State attorneys generally seek civil actions on behalf of citizens who have suffered as a result of HIPAA violations. They are responsible for prosecuting the offender under state law rather than HIPAA.

One of their responsibilities is to obtain damages on behalf of state residents if their rights have been violated. Depending on the severity of the HIPAA violation, penalties of up to $25,000 per violation tier can be imposed.

The Federal Trade Commission

The FTC enforces the Health Breach Notification rule, which requires companies not covered by HIPAA to alert their customers and the media if a breach of unprotected health information occurs.

According to the FTC, the information should be given within 60 calendar days and include a brief of what happened, the kind of information involved, and the suggested steps individuals should take to protect themselves. The companies are also required to give a brief of the steps they are taking as a business to investigate the breach and how people can reach them for more information.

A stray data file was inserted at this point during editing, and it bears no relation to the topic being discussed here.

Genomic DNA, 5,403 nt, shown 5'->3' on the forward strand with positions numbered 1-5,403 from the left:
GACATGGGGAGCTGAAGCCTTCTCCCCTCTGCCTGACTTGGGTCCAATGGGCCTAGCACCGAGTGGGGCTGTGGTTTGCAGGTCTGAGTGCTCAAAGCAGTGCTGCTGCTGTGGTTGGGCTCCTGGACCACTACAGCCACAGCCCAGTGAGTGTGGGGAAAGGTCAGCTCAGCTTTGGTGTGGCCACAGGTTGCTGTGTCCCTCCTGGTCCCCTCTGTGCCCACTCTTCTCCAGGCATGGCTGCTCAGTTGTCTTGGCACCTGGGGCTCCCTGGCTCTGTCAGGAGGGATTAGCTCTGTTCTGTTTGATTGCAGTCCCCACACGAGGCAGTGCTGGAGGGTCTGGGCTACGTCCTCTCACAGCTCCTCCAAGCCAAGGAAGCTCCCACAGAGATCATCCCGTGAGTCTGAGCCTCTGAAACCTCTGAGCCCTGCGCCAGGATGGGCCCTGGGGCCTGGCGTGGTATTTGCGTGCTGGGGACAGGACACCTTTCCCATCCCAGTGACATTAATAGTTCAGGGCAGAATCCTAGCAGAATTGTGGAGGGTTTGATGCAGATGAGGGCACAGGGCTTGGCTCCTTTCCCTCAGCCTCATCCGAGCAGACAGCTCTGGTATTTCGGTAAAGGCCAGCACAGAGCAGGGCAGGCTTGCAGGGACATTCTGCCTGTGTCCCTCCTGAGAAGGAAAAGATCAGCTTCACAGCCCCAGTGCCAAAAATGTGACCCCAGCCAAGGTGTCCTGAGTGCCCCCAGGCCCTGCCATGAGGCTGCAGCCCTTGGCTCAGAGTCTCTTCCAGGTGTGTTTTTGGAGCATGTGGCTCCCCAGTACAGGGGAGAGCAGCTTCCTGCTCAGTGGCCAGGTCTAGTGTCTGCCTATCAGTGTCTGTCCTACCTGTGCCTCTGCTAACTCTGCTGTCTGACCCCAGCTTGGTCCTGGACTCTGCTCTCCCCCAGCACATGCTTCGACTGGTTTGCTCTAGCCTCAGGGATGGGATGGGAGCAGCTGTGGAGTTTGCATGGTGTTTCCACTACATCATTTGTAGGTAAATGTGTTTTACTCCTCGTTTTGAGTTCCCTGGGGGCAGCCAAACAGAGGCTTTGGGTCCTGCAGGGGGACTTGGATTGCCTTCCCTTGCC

The FTC also enforces consumer protection laws and prohibits companies from misleading consumers. It also takes action against organizations that engage in deceptive practices related to protecting and securing PHI.

Who enforces HIPAA within an organization?

Organizations should take steps to avoid violating HIPAA regulations. They should designate a privacy officer who will review HIPAA policies and ensure compliance. The appointed HIPAA officers are responsible for overseeing the development and implementation of HIPAA rules within the organization. Other responsibilities include training the workforce on the confidentiality and integrity of electronic health information.


What is the penalty for violating HIPAA?

Financial penalties are often settlements with no publicized admission of liability or civil monetary penalty. An administrative law judge is the person who determines the civil monetary settlement.

Is HIPAA only in the US?

HIPAA is a regulation that only applies to covered entities in the US.

Who investigates a potential information breach?

The OCR accepts and investigates complaints of potential information breaches.